From a large satchel that hung discreetly by his side, Astatus pulled a light grey shemagh embroidered with the Tedguard crest, the Trifigere, in a silvery white stitch. It seemed to catch the light in an unnatural way. He placed his dove bladed staff against the pedestal.

“The tomb of Marius is incomplete… I have brought you here because I believe finding the Helmet was no coincidence for you. It called to you; you understood its importance without knowing its history. Another teddy might have discarded as junk, but you brought it to me. It resonated with you.”

Clamoris nodded in disbelief. A vexing feeling but she knew Astatus was right. She felt it’s significance. She also knew what a grey shemagh signified.

“With the blessing of Marius I bestow upon you, Priestess Clamoris, the title of Elder.”

Clamoris remained in stunned silence as she removed her crimson shemagh she had worn for years, longer than she could remember. Passing it to Astatus who placed the shimmering, crisp scarf in her empty paws. The Grandmaster folded the tired red material neatly and placed it into her open satchel while she marvelled at the intricate silvery pattern woven into the cotton.

“I will inform the council at the next Moot that you have been relieved of your duties as Priestess and that your duties as Elder began here tonight in the presence of Marius.”

“What am I to do, Grandmaster?” Elder Clamoris managed to conjure her voice.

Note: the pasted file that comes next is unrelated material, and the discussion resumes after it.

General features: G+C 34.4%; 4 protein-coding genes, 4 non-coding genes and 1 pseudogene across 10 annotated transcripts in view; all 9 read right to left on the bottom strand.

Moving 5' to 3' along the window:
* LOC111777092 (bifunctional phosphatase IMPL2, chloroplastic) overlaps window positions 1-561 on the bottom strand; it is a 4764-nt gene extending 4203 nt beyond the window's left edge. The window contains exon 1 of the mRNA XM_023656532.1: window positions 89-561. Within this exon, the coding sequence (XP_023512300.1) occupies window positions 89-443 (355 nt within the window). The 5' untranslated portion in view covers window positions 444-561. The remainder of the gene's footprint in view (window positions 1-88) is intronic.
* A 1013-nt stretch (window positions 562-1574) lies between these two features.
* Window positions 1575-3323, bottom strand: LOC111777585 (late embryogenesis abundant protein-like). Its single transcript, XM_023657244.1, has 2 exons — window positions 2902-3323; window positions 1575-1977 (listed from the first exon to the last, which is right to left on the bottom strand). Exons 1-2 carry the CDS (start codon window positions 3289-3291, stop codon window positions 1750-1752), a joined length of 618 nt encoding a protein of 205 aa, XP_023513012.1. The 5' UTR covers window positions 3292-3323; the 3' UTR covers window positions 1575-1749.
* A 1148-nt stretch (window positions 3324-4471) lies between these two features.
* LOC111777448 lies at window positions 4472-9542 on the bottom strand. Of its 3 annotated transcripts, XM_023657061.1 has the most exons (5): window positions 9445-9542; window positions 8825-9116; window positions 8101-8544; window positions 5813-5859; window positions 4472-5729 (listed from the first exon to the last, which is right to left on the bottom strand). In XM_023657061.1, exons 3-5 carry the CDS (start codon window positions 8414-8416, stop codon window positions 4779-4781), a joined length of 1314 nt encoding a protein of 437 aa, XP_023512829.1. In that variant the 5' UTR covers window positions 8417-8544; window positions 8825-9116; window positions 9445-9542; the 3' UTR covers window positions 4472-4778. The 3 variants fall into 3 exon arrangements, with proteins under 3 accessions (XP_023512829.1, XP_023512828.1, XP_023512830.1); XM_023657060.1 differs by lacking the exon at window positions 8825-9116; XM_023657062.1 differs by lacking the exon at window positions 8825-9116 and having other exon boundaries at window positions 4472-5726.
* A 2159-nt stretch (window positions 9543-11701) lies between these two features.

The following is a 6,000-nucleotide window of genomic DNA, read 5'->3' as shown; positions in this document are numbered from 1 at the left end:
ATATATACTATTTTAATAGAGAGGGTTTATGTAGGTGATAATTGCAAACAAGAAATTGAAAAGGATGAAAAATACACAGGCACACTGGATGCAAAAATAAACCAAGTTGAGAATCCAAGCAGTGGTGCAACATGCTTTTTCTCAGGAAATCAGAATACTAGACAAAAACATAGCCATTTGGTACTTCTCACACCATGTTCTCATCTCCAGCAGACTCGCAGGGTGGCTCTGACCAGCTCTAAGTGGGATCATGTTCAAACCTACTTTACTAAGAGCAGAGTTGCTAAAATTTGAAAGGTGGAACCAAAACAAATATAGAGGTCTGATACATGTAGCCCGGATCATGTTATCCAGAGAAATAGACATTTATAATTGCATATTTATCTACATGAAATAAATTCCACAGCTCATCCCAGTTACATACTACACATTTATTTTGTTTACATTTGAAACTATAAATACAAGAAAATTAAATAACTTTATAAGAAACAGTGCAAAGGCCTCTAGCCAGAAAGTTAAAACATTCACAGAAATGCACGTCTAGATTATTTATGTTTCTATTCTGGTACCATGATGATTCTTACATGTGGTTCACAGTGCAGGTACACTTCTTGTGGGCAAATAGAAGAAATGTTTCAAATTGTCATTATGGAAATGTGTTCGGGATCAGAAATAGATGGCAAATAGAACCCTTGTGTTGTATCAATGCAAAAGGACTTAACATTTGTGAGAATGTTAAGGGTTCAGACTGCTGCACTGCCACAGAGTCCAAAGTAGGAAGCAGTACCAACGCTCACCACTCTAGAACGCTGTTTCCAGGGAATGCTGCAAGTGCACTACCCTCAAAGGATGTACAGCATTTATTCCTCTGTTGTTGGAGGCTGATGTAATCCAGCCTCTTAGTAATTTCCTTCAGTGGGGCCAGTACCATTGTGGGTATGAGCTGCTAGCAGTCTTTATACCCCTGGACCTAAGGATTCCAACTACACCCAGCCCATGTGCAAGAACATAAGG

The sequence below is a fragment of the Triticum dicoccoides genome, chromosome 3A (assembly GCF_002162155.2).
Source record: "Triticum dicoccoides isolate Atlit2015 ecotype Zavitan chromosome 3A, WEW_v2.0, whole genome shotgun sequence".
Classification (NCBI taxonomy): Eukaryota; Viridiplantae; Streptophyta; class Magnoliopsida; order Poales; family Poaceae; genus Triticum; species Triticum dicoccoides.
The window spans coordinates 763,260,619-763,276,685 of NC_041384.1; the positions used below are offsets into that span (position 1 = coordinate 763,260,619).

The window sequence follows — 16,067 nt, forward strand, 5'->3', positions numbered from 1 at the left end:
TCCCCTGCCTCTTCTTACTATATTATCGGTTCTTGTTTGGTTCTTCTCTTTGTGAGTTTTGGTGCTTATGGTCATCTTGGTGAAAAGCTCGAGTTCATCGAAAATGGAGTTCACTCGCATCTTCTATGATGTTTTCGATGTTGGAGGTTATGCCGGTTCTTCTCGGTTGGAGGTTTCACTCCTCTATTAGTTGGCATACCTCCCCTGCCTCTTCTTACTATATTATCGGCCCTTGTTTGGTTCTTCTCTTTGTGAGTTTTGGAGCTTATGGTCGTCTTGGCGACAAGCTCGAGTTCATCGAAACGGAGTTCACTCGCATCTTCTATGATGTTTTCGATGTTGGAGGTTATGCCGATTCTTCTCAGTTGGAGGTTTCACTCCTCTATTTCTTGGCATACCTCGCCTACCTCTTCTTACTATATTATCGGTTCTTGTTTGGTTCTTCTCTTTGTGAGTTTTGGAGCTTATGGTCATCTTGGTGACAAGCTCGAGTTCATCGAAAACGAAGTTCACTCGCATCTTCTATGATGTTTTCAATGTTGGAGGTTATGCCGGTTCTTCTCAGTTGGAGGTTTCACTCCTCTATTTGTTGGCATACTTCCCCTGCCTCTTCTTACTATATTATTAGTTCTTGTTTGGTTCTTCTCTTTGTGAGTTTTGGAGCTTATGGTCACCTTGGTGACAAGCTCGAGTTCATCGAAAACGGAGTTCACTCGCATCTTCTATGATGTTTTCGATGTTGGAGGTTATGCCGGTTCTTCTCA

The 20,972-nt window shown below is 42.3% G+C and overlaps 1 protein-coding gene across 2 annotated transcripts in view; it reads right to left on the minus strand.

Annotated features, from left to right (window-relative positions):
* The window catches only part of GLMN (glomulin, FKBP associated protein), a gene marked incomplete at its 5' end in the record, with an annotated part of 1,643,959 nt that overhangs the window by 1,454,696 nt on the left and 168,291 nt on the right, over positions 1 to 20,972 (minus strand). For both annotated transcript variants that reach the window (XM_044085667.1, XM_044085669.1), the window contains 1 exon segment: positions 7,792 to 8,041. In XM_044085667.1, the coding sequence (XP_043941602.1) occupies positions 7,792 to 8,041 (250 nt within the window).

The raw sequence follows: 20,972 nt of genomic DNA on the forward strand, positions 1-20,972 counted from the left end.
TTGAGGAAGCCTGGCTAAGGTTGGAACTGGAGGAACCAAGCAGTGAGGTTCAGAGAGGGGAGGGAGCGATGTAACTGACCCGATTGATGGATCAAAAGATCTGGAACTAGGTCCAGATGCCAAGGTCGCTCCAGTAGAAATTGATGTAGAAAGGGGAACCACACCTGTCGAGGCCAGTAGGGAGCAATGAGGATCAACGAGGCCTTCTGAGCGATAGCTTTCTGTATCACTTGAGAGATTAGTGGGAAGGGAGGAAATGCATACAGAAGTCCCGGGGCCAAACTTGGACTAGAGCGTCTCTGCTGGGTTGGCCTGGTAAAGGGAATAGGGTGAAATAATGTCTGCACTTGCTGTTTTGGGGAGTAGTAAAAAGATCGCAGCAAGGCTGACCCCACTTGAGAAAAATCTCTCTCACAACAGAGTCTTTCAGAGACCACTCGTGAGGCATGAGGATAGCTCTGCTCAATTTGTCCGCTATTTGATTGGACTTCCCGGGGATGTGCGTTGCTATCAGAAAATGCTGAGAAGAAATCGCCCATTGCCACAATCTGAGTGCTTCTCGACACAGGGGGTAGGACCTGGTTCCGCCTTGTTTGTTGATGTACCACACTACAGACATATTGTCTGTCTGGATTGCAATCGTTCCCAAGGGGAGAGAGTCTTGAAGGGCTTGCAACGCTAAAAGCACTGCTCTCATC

“Hunt, Elder Clamoris. Roam the regions of the Tedlands in search of the missing artefacts of Marius. His pauldrons, breastplate, shield and morning star still remain lost or hidden…” Astatus gestured to each empty pedestal as he listed the Ursa’s missing combat gear.

“Or worse, lying in the wrong paws.”

“And what then, Master? If all are found?” Clamoris asked curiously.

“When, Elder. When all are found… Something you will only believe when you see it. But let us tarry no longer.”

Astatus passed Clamoris her satchel.

“ Study the murals in the hall closely. Rest for the night and leave at first light.”

Astatus began to recognise a look in the panda’s eyes.

“Marius will guide you… Trust in your instinct.” The Grandmaster placed a reassuring paw on Elder Clamoris’ shoulder as he spoke. She adjusted the grey shemagh into position over her sheath strap, satchel and Trifigere pendant and nodded as confidently as she could.

Pulling the still flaming torch from its metal hoop beside the wedge shaped stones framing the doorway, Elder Clamoris heaved the door open with one paw, propped it open with her boot and turned back toward Astatus.

Placing the back of her paw against her chest, fingers outstretched she bowed her head.

The old stickney bear returned the Tedguard salute.

The panda stepped into the narrow hallway once more, leaving Astatus alone in the ambient cold light of the hall.

Taking up his tall staff once more Astatus padded slowly to each pedestal admiring its contents. The tapping of the staff echoing rhythmically in the darkness. He stepped up to the sleeping statue of the Ursa, Marius and studied it respectfully.

“Watch over her, Marius…” He spoke softly.

“Guide her to your armour… Clamoris the Wall has a nice ring to it, don’t you think?”

With a smile Astatus stepped down from the raised platform and walked towards the arched wooden door, crooning a quiet lullaby as he went.

“The Tedguard watchful, ever bright; will be our guardians… Our shining light.”

An Ursa’s Rest

A Tedguard Tale

By Hiwez